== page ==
Within an eight-block radius of my Manhattan apartment, there are stores selling CBD-infused smoothie bowls, matcha lattes, bath bombs, organic gummy bears and lip balms. There is even a ten-foot-wide ad in my closest subway station touting a line of CBD tinctures, in flavors ranging from pineapple to dark chocolate. According to one market study, the industry has doubled in the past two years alone and is currently worth around $200 million. Another study predicts that total sales will grow to $2.1 billion by 2020 — that is a 700 percent increase in just four years.
CBD, short for cannabidiol, is a non-psychoactive compound (meaning it doesn’t get you high) derived from marijuana or hemp plants. Although widely available, the legislation surrounding it is complicated: Marijuana-derived CBD is legal only in the nine states (Alaska, California, Colorado, Maine, Massachusetts, Nevada, Oregon, Vermont and Washington) where recreational weed has been legalized, and the hemp-derived kind is technically only legal — although the DEA made it clear they aren’t making enforcement a priority — when the plant has been farmed under very specific conditions outlined by the 2014 Farm Bill.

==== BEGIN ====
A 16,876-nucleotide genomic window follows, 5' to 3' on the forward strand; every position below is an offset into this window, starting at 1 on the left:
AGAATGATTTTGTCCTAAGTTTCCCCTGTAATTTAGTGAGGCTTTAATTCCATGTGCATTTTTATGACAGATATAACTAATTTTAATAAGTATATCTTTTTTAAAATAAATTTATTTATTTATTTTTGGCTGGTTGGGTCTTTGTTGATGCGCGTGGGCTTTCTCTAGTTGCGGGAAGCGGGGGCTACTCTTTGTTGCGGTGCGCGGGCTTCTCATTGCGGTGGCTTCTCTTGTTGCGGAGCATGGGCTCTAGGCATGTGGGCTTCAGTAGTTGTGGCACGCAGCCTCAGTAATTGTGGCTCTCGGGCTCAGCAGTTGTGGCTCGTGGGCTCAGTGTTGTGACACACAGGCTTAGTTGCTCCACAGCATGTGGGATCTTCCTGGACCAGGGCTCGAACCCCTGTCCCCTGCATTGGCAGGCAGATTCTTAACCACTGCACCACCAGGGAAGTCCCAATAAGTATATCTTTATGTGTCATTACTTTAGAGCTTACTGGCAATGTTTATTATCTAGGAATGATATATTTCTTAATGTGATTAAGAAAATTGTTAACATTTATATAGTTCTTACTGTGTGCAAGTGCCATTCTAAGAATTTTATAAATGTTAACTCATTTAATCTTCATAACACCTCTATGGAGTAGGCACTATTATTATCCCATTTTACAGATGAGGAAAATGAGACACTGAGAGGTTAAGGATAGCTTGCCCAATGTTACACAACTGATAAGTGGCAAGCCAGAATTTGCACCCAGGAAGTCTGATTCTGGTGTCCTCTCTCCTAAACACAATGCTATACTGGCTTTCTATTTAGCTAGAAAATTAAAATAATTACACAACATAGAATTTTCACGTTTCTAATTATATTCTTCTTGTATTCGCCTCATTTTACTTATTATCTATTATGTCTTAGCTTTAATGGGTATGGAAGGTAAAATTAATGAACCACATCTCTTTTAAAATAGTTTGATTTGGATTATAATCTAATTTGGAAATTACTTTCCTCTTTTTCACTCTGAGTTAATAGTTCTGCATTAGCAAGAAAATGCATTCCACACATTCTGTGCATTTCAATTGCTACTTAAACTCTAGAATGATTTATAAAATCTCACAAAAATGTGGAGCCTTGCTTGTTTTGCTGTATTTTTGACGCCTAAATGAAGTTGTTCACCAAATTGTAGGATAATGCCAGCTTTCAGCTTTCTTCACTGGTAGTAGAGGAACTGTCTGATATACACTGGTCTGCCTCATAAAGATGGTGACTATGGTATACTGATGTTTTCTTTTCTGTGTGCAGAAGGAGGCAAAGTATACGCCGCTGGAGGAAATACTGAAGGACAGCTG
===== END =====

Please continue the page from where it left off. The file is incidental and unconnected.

There have also been a few CBD-related false starts in the beauty industry: Luxury haircare brand Ouai was set to release a CBD-infused scalp and body scrub, but ultimately pulled it from production citing a change in FDA regulation that would have rendered it illegal. Legality aside, the research is also limited, and since many CBD products fall outside of the FDA’s purview (dietary supplements are mostly unregulated) it can be hard to tell exactly what you are getting, and how much of it. But there is evidence that it can be an effective treatment for chronic pain, insomnia and anxiety. It’s even been shown to decrease the frequency of seizures in children with epilepsy.